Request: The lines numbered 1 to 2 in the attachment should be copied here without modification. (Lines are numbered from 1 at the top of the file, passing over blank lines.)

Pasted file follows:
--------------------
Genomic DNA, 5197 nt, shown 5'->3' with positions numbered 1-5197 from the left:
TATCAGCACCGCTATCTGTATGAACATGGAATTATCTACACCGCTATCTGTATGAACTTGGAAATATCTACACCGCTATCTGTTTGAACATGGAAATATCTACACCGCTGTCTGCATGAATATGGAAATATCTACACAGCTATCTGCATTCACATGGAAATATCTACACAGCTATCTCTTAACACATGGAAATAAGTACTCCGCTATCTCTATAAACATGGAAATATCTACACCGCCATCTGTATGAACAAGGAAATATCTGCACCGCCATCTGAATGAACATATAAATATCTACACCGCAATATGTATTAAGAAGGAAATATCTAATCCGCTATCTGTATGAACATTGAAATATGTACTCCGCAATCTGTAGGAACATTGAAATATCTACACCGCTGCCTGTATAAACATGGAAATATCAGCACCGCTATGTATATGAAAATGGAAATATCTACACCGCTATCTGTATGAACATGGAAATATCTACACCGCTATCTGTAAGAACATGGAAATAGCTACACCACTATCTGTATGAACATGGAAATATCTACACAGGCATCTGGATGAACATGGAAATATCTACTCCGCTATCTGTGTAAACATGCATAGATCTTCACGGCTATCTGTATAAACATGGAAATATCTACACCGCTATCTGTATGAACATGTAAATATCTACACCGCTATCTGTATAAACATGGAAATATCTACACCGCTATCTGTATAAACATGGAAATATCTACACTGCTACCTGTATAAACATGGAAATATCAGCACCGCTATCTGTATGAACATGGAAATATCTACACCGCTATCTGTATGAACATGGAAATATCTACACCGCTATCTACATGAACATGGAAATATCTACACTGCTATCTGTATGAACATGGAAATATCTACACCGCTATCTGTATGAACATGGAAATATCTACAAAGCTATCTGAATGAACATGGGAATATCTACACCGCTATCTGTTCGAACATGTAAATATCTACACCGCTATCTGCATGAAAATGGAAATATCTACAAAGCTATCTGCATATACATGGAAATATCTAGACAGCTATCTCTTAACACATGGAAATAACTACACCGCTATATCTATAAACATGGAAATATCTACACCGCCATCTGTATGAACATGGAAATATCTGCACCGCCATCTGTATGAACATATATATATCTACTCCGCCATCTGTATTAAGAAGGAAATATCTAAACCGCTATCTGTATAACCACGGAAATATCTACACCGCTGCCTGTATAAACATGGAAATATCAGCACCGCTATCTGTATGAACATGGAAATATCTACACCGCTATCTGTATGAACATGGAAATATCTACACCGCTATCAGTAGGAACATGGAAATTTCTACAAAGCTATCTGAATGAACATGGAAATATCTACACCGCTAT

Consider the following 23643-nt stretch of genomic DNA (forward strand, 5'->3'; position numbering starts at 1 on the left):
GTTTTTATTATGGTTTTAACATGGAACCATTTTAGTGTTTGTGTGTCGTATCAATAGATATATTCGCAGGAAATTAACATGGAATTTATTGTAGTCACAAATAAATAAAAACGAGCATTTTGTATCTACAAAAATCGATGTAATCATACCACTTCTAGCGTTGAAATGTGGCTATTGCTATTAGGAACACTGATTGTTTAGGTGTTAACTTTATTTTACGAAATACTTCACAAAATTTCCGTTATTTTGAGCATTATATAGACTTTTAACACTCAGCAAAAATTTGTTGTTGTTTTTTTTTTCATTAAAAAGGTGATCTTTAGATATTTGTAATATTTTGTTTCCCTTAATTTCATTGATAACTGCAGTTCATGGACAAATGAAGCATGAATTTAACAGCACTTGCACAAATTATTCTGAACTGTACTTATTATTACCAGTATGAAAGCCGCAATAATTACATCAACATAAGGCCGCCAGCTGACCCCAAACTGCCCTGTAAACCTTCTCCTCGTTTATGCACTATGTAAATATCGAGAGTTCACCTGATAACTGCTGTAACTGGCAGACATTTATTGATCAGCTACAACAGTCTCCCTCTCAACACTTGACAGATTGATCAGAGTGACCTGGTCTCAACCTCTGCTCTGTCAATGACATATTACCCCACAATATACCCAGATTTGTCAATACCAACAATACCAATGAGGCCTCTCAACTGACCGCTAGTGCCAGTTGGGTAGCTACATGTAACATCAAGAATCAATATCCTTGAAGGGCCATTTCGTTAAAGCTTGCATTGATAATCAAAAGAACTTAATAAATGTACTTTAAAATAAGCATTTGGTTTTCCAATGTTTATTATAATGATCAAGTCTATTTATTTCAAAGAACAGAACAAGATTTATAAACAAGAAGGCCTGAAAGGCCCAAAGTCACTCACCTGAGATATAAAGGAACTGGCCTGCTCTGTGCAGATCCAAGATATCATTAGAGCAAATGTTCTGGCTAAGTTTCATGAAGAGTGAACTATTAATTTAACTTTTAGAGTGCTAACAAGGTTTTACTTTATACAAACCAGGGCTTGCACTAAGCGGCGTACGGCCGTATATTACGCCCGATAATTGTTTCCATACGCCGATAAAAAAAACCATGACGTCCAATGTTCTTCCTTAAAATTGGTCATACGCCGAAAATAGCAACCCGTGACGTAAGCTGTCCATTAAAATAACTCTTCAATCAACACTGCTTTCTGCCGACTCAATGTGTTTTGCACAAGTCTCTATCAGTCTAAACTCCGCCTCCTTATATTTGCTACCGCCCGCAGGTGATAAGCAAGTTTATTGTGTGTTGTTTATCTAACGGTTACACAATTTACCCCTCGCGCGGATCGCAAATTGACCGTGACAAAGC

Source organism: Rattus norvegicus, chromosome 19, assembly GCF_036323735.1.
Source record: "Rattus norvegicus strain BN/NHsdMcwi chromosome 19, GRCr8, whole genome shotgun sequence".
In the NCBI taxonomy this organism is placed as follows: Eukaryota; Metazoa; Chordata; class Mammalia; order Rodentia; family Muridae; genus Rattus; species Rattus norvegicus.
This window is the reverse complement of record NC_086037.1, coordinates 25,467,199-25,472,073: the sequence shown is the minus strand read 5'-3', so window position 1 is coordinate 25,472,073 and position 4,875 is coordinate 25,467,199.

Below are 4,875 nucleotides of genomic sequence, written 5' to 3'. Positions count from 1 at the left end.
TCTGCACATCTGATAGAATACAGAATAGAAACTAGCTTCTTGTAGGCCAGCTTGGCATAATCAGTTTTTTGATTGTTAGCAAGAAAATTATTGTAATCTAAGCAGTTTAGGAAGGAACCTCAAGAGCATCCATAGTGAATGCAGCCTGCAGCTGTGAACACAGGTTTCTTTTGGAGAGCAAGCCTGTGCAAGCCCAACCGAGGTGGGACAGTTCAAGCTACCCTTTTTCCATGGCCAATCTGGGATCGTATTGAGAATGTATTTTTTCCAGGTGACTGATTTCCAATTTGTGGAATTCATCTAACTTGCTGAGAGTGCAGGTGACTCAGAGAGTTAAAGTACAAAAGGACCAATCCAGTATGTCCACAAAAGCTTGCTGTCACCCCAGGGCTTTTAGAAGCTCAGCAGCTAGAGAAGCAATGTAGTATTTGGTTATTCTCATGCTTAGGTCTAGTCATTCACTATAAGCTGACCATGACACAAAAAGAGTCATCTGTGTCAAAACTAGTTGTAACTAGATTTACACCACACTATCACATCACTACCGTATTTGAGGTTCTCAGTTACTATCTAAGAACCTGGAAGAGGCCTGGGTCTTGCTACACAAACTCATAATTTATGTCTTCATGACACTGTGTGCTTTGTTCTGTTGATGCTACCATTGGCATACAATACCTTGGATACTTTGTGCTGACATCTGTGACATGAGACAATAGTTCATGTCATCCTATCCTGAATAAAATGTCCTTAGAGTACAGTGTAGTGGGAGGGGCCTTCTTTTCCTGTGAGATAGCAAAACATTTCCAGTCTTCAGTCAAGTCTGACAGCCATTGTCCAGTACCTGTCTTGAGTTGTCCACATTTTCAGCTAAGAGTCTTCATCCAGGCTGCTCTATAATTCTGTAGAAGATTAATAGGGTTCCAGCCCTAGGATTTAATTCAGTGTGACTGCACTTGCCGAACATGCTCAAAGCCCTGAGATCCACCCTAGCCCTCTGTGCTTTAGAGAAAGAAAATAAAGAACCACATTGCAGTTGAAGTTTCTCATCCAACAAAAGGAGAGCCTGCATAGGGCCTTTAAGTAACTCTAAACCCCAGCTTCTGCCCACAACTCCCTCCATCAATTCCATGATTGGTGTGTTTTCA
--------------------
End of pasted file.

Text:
Genomic DNA, 5197 nt, shown 5'->3' with positions numbered 1-5197 from the left:
TATCAGCACCGCTATCTGTATGAACATGGAATTATCTACACCGCTATCTGTATGAACTTGGAAATATCTACACCGCTATCTGTTTGAACATGGAAATATCTACACCGCTGTCTGCATGAATATGGAAATATCTACACAGCTATCTGCATTCACATGGAAATATCTACACAGCTATCTCTTAACACATGGAAATAAGTACTCCGCTATCTCTATAAACATGGAAATATCTACACCGCCATCTGTATGAACAAGGAAATATCTGCACCGCCATCTGAATGAACATATAAATATCTACACCGCAATATGTATTAAGAAGGAAATATCTAATCCGCTATCTGTATGAACATTGAAATATGTACTCCGCAATCTGTAGGAACATTGAAATATCTACACCGCTGCCTGTATAAACATGGAAATATCAGCACCGCTATGTATATGAAAATGGAAATATCTACACCGCTATCTGTATGAACATGGAAATATCTACACCGCTATCTGTAAGAACATGGAAATAGCTACACCACTATCTGTATGAACATGGAAATATCTACACAGGCATCTGGATGAACATGGAAATATCTACTCCGCTATCTGTGTAAACATGCATAGATCTTCACGGCTATCTGTATAAACATGGAAATATCTACACCGCTATCTGTATGAACATGTAAATATCTACACCGCTATCTGTATAAACATGGAAATATCTACACCGCTATCTGTATAAACATGGAAATATCTACACTGCTACCTGTATAAACATGGAAATATCAGCACCGCTATCTGTATGAACATGGAAATATCTACACCGCTATCTGTATGAACATGGAAATATCTACACCGCTATCTACATGAACATGGAAATATCTACACTGCTATCTGTATGAACATGGAAATATCTACACCGCTATCTGTATGAACATGGAAATATCTACAAAGCTATCTGAATGAACATGGGAATATCTACACCGCTATCTGTTCGAACATGTAAATATCTACACCGCTATCTGCATGAAAATGGAAATATCTACAAAGCTATCTGCATATACATGGAAATATCTAGACAGCTATCTCTTAACACATGGAAATAACTACACCGCTATATCTATAAACATGGAAATATCTACACCGCCATCTGTATGAACATGGAAATATCTGCACCGCCATCTGTATGAACATATATATATCTACTCCGCCATCTGTATTAAGAAGGAAATATCTAAACCGCTATCTGTATAACCACGGAAATATCTACACCGCTGCCTGTATAAACATGGAAATATCAGCACCGCTATCTGTATGAACATGGAAATATCTACACCGCTATCTGTATGAACATGGAAATATCTACACCGCTATCAGTAGGAACATGGAAATTTCTACAAAGCTATCTGAATGAACATGGAAATATCTACACCGCTAT